Eye of the Storm: Inside the World's Deadliest Hurricanes, Tornadoes, and Blizzards

Eye of the Storm: Inside the World's Deadliest Hurricanes, Tornadoes, and Blizzards

Eye of the Storm: Inside the World's Deadliest Hurricanes, Tornadoes, and Blizzards

Eye of the Storm: Inside the World's Deadliest Hurricanes, Tornadoes, and Blizzards


Killer tornadoes, Hurricane Georges, and the Blizzard of '96 number among the wild forces that leave unimaginable destruction in their wake. What ignites those terrifying bolts of lightning that shoot down from the heavens? What sparks those torrential downpours that flood towns in a matter of minutes? Why do these merciless acts of nature lure us to our windows although they destroy everything in sight?

Jeff Rosenfeld takes us on a whirlwind adventure through the world's deadliest storms. He describes meteorologists flying through 200-mph hurricanes with winds pummeling their planes and chasing tornadoes across the desolate desert. This unprecedented work follows these brave scientists into the eye of the storm, eloquently explaining the science behind snowflakes, hail, and even the ghostly glow emanating from inside tornadoes.

Illuminating and highly entertaining, Eye of the Storm reveals that, behind the power of the tumultuous heavens, there lies a majestic, yet deadly beauty. After reading this engrossing, turbulent saga of bravery, creativity, danger, and intrigue, you'll never look at a storm the same way again.


It almost doesn't seem possible anymore. Not here, not in this century. It's only a storm story, but if you look carefully at what happened, it could have been an unthinkable political upheaval—a coup d'état, maybe a revolution. Here is how it plays out: On January 6,1996, Congress and the President are exhausted from locking horns over a budget stalemate. Forces beyond our control seize the opportunity and bring Washington to its knees. Within two days, all but essential government employees are locked out of their offices on the very day their weeks-long furlough appears over.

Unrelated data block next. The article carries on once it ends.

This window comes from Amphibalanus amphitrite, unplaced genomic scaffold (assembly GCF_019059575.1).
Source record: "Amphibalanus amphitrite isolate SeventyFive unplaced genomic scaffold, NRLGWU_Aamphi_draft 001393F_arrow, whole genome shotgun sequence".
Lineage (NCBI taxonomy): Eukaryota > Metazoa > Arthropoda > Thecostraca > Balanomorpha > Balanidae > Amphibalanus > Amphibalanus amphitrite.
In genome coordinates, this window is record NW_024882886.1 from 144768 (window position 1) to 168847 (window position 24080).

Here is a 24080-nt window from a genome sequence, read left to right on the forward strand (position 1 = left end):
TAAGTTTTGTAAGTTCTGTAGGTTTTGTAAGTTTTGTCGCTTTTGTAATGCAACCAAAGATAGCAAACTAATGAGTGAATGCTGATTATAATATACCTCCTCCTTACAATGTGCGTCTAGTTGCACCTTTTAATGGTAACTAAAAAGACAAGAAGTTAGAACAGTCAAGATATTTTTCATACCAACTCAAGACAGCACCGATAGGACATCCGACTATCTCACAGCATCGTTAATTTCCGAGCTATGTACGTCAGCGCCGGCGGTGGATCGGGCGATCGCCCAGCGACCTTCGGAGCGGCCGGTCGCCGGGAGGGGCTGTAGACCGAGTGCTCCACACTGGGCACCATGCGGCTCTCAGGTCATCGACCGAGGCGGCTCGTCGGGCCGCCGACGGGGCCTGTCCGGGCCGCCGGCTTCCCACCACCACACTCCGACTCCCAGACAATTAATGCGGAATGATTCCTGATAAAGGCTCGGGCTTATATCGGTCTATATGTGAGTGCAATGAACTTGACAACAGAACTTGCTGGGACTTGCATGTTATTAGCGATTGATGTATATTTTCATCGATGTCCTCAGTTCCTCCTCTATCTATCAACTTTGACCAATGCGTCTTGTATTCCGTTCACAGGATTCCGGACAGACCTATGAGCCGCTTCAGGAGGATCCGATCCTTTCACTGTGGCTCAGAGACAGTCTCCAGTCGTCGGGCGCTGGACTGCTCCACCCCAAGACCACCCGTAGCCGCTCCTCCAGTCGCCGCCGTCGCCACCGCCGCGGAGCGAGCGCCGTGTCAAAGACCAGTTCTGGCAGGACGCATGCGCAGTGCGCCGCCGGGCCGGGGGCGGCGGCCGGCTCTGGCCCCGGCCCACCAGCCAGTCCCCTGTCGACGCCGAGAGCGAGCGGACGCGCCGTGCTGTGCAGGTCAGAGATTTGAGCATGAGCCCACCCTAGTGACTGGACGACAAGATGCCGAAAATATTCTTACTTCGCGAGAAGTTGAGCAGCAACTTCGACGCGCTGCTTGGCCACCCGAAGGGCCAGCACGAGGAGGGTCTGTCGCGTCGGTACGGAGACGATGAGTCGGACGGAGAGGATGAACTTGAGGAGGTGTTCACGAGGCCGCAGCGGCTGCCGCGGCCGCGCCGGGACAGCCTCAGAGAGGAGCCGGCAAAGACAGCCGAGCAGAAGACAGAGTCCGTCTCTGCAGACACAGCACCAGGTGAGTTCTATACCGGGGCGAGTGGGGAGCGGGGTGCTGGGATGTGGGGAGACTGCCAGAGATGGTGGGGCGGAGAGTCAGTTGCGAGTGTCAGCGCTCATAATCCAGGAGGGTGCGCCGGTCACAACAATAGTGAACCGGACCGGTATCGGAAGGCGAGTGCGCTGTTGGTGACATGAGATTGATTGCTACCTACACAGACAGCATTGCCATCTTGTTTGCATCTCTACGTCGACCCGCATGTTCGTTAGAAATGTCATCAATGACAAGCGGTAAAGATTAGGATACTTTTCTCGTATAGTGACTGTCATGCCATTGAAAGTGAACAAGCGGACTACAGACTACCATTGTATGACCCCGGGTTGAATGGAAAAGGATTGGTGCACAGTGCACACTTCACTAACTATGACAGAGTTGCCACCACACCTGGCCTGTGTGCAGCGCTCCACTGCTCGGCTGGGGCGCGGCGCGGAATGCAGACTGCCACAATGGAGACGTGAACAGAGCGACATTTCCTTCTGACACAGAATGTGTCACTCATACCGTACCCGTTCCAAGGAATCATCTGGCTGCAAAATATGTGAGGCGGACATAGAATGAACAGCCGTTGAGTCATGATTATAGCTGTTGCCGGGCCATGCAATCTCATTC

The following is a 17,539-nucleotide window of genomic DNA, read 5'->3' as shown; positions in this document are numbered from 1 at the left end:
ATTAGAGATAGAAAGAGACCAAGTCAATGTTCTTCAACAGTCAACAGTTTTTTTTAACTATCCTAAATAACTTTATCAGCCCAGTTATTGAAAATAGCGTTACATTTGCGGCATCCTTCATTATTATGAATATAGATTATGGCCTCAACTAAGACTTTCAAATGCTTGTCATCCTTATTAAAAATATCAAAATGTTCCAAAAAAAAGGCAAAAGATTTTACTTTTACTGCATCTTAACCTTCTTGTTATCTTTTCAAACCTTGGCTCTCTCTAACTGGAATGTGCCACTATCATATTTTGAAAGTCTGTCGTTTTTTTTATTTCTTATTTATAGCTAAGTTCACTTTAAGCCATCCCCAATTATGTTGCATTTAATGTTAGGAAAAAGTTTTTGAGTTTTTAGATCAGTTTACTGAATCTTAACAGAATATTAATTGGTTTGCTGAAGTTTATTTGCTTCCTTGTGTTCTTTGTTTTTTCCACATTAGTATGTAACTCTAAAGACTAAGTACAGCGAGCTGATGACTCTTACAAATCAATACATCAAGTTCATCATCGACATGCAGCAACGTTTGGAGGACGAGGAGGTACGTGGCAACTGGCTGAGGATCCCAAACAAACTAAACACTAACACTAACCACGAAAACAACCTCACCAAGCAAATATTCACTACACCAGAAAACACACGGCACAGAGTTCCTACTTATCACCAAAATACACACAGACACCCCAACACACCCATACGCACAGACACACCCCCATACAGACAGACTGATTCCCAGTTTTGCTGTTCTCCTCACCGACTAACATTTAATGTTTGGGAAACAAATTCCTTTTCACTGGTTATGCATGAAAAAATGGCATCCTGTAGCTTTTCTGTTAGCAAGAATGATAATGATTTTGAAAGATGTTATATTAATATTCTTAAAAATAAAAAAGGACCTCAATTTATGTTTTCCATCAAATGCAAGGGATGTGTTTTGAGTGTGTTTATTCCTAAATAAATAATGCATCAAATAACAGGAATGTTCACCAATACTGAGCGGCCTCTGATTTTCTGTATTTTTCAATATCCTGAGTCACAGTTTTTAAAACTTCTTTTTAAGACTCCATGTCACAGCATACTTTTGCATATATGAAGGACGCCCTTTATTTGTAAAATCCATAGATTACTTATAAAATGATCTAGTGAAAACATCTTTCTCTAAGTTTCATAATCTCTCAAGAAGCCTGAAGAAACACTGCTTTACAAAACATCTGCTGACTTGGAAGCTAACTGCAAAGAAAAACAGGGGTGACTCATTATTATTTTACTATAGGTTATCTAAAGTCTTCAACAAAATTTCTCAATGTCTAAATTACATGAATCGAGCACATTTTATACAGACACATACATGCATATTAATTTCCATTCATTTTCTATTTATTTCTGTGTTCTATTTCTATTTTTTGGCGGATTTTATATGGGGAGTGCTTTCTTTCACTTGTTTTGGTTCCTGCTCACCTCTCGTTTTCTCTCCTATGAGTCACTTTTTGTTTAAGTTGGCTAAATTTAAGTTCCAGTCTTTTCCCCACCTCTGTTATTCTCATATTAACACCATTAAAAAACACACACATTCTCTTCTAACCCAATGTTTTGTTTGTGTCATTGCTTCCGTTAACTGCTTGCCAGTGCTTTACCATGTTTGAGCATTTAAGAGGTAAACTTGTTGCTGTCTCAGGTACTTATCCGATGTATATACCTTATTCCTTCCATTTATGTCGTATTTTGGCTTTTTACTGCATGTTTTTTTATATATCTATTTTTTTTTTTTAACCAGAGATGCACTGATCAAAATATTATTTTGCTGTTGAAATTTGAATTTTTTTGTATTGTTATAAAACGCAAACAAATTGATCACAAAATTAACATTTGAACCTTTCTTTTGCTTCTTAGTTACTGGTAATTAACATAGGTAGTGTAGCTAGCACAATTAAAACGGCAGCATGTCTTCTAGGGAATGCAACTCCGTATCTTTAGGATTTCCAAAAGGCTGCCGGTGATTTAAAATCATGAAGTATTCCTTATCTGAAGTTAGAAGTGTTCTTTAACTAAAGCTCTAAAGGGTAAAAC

In a few short days the State Department backlog of work mounts to over 100,000 unanswered visa applications. Not that anyone is going anywhere soon, anyway. Local governments in the Northeast are compelled to ban private cars from the roads. In many states, everything from side streets to superhighways is reserved for official use only. Drivers have abandoned their cars along the road where necessary. The airlines, tipped off about the impending crisis, have evacuated their planes from the tarmacs of coastal airports, stranding millions. Cancellations spread nationwide as hub after hub is shut down. By the end of the weekend, stranded passengers jam hotel suites and waiting lounges alike at airports as far away as Chicago, Denver, and Los Angeles.

In New York City—the city that never sleeps—the streets and stores are uncharacteristically quiet. Without traffic to bother them, amazed pedestrians find themselves walking down the middle of Manhattan's broad avenues. In Philadelphia, the Inquirer doesn't appear at people's doorsteps—a day without the paper for the first time in 166 years. People from Atlanta to Boston and beyond are reluctant to leave their homes. Some are running low on food or have lost electrical power. Parents keep their children home, and the elderly stay indoors. Listening to radios and televisions, people recognize the serious tones of emergency broadcasts. They hang on to every word as announcers drone on with lists of schools, governments, club meetings canceled—gatherings of every kind now . . .

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